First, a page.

Du Bois’s birthday honored at Church of the Advocate

The Church of the Advocate hosted the two-day conference celebrating the civil rights activist last weekend.

Attendees of “Pan Africa & Pan Asia: A World United For Humanity” symposium on Friday night get seated for the screening of the documentary “Finally Got the News.” | OLIVIA O’NEILL / THE TEMPLE NEWS

Behind the large, red Gothic Revival-style doors of the Church of the Advocate on Diamond Street near 18th lies a sanctuary with deep historical ties to Temple and the surrounding North Philadelphia community.

It’s also where the Saturday Free School chose to hold a 150th birthday celebration and symposium last weekend for civil rights activist and writer W.E.B. Du Bois, who authored several books, most notably “The Souls of Black Folk” and “Black Reconstruction in America.”

The Saturday Free School is a philosophy discussion group that hosts weekly meetings at the church to learn about Pan-Africanism and other global ethnic unity movements.

In honor of the late Du Bois’s 150th birthday, the Saturday Free School will host a year-long celebration of his life with conferences, symposiums and multiple readings of Du Bois’s literary works. To kick off the commemoration, the school organized a two-day symposium, “Pan Africa & Pan Asia: A World United For Humanity,” on Friday and Saturday, the former being Du Bois’s birthday.

Du Bois had ties to Philadelphia: he attended the University of Pennsylvania and wrote a book titled “The Philadelphia Negro.” He was also a founder of modern Pan-Africanism, a philosophy that advocates the cultural and political unification of people of African descent.

On Friday, the symposium began with a screening of  “Finally Got The News,” a 1970 documentary about the people involved with the League of Revolutionary Black Workers and their lives as employees in Detroit automobile factories.

On Saturday there were several panels discussing Du Bois’s books “Dark Princess” and “The World and Africa.” There was also a cultural celebration that included drumming ceremonies, music and poetry performances by African, Indian, Latin-American and Afro-American performers.

“It’s just one of those very unique, very beautiful, very historic places that seemed fitting to host the celebration of Du Bois and his life.”

The church itself has a rich history of civil rights advocacy in the North Philadelphia community, too. It served as a venue for the 1968 National Conference of Black Power and the 1970 Black Panther Conference. In 1974, it also became the first Episcopalian Church to ordain women as priests.

“It’s very historical,” said Anthony Monteiro, the founder of the Saturday Free School. “Its role in the community, going back some decades, is well known, and it is very, very beautiful.”

Monteiro, a former African-American studies professor and a 1993 Ph.D. sociology alumnus, founded the Saturday Free School to create an environment for students and Philadelphians to “learn and discuss local and national issues with people from the Philadelphian community.”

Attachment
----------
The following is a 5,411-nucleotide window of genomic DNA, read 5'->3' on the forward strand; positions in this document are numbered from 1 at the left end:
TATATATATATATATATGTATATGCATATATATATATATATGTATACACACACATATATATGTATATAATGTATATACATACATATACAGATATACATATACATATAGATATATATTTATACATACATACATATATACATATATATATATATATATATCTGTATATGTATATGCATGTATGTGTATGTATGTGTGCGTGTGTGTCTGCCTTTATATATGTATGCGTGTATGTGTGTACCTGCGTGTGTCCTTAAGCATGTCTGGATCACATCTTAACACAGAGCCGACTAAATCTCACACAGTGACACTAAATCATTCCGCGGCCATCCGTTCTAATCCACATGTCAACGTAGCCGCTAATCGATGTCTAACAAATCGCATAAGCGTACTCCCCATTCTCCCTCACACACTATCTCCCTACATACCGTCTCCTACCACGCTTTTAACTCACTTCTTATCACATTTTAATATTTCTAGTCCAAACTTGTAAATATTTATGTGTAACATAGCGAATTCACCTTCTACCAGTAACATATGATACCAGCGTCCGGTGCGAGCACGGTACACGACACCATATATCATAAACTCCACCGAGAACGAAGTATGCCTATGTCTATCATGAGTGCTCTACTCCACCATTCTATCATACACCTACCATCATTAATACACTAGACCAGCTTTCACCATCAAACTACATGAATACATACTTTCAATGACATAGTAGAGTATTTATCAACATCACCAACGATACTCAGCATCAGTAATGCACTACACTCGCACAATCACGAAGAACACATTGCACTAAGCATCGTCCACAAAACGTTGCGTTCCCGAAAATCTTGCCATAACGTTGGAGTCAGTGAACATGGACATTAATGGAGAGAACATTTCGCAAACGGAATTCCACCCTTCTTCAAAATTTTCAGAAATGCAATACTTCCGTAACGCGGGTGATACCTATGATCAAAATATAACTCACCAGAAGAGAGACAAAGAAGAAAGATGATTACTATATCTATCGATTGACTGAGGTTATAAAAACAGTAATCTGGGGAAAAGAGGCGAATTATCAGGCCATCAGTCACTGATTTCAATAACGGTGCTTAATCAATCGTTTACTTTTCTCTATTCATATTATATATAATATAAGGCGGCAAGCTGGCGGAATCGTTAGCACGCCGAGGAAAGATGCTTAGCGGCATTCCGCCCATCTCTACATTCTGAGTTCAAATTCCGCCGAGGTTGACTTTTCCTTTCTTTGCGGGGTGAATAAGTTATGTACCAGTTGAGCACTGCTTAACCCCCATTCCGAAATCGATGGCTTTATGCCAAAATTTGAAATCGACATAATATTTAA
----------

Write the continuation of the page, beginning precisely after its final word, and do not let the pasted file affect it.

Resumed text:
The organization used to meet at Temple while Monteiro was still a professor.

“After we were no longer at Temple, we were welcomed at the Church of the Advocate to continue our weekly meetings and sessions,” Monteiro said. “It’s just one of those very unique, very beautiful, very historic places that seemed fitting to host the celebration of Du Bois and his life.”

The Saturday Free School discusses several topics related to social movements and revolutionary thinking and organizing, guided by the teachings, speeches and literary work of activists like Angela Davis and Huey P. Newton.

Last year, the School hosted a symposium at the Church of the Advocate honoring James Baldwin, an author and essayist who critiqued Western society’s attitude toward gender, race and class.

This year, the School wanted to honor Du Bois for his political activism and global outreach.

“We decided we wanted to do something big,” said Elías Gonzalez, a 2016 media studies and production alumnus and event organizer for the School. “We believe that his books and his novels are…necessary now more than ever.”

Gonzalez also finds Du Bois’s life and teachings personally inspiring.

“Just his trajectory in life helped me change my perspective on what is possible, especially for Black people,” Gonzalez said. “[He] really helps you reinterpret the culture, and the world, and the connection between Africa and Asia and the Americas.”

Gonzalez said he was in awe at the various topics discussed during the weekend, like the Cuban Revolution and the Black Panther Party. Gonzalez joined the Saturday Free School in 2016, after graduating from Temple.

“I joined it because it turned out to be the next step in politically educating myself and organizing with Black Philadelphia,” Gonzalez said. “I went there, started learning a lot and I couldn’t stop.”

Nandita Chaturvedi, a member of the Saturday Free School and symposium organizer,  joined when she moved to Philadelphia in 2016. As a child, she was always excited by the idea of helping people of all backgrounds and spurring change in the world.

“We all come from a certain history and nation, and there are differences in the way we see the world, but there are also commonalities,” Chaturvedi said. “To move forward in the future, to create a new world, a world free of hunger and war and poverty, we have to unite around those common principles and dismantle white supremacy.”

Monteiro closed the symposium on Saturday by thanking the students and Philadelphia residents in attendance. He said he hopes more people become “involved in the discussions” the Saturday Free School hosts.

“More than anything, I want people to begin thinking,” Monteiro said. “We want to get people involved in critical thinking and stimulate discussion and organizing and building unity among people.”

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